It is worthy of note that it has been half a year since I saw the dentist, and that I was not treated in any way. The visit was diagnostic. Other than giving the estimate (more than two thousand dollars) the dentist did nothing whatsoever. In the intervening time, applying my own methods, the pain, which was substantial, has entirely disappeared.
The underlying infection has entirely disappeared. And more than two grand of my money has NOT disappeared. (I am about $300 lighter due to this dental incident. No actual repair of any sort was done.) I can grit my teeth now. I know that because when I think of this dentist, that is what I do.
It has now been a little more than half a year since my little experiment that has allowed me to keep more than two thousand dollars of my money in my pocket rather than put it in my dentists pocket for a half days work. A few weeks ago I reviewed my progress. What I still wanted to know was, exactly how much of what I was doing was really necessary to the procedure?
As an example, how regularly did the topical antibiotic need to be used? How small an amount of H2O2 would suffice to keep the infection totally in remission? How little alcohol would satisfactorily do the job? Each of these things has some downside, so it was important to find the minimums which would get the job done.
There was also some small possibility that the infected nerve had actually had the time to fully heal. My guess was that this was not very likely. Of course the way to test this is just to withdraw the treatment(s) selectively and see what happens.
The topical application of the antibiotics were the least regularly used portion of the program. When the original crisis was over, I was only applying a drop or two of liquid multi-component broad-spectrum antibiotic to the affected post tooth, or a few mg of specific single antibiotic powder.
The alcohol was applied three times a week in the routine.And the H2O2 (3%) was applied in very small amounts by cotton swab or a very tiny conical brush designed to get under a permanently affixed bridge.I suspended these treatments and just brushed and flossed normally after each meal. At the end of four days, the infection was returning. Pain which had pretty entirely abated for about five months was beginning to return. When it reached about 20% of what it had been at its' worst, I started the treatments again.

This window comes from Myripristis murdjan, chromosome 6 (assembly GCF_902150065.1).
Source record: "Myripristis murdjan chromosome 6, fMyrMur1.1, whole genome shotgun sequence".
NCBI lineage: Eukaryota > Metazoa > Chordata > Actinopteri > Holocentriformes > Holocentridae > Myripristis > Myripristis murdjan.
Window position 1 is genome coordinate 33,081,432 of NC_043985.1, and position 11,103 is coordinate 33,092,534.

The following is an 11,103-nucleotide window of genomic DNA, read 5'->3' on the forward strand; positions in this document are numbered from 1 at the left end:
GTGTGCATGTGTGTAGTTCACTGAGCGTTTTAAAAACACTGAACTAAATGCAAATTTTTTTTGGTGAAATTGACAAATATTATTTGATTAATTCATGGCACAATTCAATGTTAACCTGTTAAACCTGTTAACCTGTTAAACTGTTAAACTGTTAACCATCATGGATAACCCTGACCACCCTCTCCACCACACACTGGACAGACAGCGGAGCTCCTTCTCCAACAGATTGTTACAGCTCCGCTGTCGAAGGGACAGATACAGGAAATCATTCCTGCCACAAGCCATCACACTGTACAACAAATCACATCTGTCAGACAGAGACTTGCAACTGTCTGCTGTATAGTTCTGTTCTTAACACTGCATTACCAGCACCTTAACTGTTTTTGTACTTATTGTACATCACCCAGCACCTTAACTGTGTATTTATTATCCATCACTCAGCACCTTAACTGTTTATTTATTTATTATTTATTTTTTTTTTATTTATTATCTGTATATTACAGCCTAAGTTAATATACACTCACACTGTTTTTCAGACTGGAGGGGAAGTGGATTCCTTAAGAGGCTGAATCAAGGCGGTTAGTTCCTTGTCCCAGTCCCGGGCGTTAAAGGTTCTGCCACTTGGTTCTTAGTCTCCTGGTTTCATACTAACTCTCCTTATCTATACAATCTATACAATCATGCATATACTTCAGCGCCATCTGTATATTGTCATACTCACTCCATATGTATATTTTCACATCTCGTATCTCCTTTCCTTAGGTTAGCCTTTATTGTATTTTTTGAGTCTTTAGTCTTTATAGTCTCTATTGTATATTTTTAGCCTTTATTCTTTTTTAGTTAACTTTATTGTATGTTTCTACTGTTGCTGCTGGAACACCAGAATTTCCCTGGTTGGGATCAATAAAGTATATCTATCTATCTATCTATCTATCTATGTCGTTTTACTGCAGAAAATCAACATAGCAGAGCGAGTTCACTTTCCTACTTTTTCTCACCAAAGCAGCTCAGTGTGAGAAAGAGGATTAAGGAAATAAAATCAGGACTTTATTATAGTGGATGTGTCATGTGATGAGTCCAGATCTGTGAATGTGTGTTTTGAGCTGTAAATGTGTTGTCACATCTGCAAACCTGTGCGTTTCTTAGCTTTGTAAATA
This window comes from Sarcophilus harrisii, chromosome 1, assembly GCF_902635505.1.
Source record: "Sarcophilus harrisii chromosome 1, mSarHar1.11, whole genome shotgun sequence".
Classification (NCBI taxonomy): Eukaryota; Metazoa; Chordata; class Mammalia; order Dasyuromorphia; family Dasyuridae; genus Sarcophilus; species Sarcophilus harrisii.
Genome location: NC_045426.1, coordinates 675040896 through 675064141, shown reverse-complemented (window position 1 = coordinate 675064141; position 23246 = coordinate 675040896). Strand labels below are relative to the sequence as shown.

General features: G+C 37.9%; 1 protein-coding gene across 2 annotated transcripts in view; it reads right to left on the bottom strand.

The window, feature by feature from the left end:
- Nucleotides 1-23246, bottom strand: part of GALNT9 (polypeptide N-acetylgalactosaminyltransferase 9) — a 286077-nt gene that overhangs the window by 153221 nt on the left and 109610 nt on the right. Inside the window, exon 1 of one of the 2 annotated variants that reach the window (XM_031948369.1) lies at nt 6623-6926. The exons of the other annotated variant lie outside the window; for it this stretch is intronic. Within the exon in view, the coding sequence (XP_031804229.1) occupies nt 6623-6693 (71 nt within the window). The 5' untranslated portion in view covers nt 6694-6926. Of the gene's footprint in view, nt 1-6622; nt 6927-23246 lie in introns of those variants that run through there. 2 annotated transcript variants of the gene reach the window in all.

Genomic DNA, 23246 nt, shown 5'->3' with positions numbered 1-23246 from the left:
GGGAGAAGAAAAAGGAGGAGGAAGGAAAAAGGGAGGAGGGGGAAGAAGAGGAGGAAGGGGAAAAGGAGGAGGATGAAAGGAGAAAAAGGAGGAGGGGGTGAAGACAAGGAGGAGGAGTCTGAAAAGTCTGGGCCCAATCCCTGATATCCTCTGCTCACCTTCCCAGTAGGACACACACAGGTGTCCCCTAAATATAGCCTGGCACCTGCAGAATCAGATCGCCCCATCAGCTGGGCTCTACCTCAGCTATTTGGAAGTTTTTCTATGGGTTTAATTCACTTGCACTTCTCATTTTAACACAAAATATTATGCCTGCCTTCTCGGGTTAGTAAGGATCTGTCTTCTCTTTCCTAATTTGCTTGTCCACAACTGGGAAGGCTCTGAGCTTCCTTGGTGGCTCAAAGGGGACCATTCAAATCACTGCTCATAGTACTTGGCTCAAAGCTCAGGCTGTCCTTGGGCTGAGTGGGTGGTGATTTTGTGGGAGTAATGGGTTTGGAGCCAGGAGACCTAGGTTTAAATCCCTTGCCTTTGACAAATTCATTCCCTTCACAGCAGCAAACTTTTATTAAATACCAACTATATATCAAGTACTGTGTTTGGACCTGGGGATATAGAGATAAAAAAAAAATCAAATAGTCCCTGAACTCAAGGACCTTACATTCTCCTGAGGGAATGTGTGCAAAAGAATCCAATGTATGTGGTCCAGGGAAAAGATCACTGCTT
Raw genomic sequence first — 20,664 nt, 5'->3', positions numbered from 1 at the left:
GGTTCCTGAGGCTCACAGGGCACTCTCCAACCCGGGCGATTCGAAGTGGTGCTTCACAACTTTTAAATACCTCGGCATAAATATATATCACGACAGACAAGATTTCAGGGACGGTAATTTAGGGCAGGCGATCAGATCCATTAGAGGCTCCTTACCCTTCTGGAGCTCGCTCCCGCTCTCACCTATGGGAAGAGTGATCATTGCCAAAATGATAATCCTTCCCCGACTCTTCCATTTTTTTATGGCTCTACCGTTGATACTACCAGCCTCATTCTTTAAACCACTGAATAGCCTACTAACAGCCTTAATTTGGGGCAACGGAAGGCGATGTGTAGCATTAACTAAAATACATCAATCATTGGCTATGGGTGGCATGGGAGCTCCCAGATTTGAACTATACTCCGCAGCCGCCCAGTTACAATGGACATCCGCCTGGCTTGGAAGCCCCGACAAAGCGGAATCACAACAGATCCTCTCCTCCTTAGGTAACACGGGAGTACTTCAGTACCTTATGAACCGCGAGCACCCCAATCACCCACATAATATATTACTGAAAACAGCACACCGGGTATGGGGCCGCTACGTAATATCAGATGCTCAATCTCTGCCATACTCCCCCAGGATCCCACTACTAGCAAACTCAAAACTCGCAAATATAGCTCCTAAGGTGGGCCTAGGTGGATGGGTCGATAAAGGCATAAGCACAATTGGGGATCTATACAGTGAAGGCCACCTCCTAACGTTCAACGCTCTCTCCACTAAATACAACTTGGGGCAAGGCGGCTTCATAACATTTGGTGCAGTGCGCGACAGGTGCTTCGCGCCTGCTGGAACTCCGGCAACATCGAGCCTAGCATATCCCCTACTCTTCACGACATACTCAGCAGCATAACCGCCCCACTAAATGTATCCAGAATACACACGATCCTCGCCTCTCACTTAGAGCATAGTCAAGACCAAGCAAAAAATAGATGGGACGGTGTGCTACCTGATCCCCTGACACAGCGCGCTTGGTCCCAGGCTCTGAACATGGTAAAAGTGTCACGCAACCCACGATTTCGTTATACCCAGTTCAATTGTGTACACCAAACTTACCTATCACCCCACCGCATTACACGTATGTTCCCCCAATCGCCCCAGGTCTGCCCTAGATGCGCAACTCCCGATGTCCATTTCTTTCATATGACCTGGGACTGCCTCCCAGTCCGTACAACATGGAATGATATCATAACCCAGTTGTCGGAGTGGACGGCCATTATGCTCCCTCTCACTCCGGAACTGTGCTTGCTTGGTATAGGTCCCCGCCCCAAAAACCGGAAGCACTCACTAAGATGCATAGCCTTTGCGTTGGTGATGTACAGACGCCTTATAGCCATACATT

It was very clear that in another week or less I would have a full-blown emergency.It took me about another week to get rid of the problem. Now I have a much clearer idea of just what level of treatment is required to get the job done. I can only wonder why, of the many thousands of dentists practicing, to my knowledge, no one is using such a program to bring relief to their patients that costs only pennies instead of thousands of dollars. We can't really expect them to take such a big slice out of their expected income, can we?
If you happen to be a dentist who takes exception to my remarks, I renew my invitation to stop lurking and show me the error of my ways, either here on this forum or on my blog. I promise to play nice.
It has now been SEVEN months since the diagnosis by this dentist/merchant/conman/crook. (For details, just go to the beginning of this thread and read until you get caught up.) My current regime has resolved down to; brushing and flossing after dining, followed by the application of a single cotton swab worth of 3% Hydrogen Peroxide, a total volume of perhaps four drops. That is to say, the more aggressive steps I originally used do not appear to be necessary on any sort of regular basis.
Actually, if I were not involved in a pitched battle in California involving several enforcement agencies and private companies and various private individuals and conspirators not fully identified due to negligence and/or design, I would already be seeking an official review of this dentist. As to the California matter, I doubt that it has broken the surface of public awareness yet. I expect that some of my good friends who have the skills, and who like to occasionally root around on the Internet to see what I am up to, will let me know by private message when the ripples I am currently making become bigger waves, detectable by those with more Internet savvy than I.
I only regret that, because I am busy, this particular dentist is free to continue to prey upon an unsuspecting public for some time into the future. But the longer I go without the costly emergency repairs he ordered, the worse his advice is demonstrated to be. Eventually, it should be obvious even to a State Dental Review Board.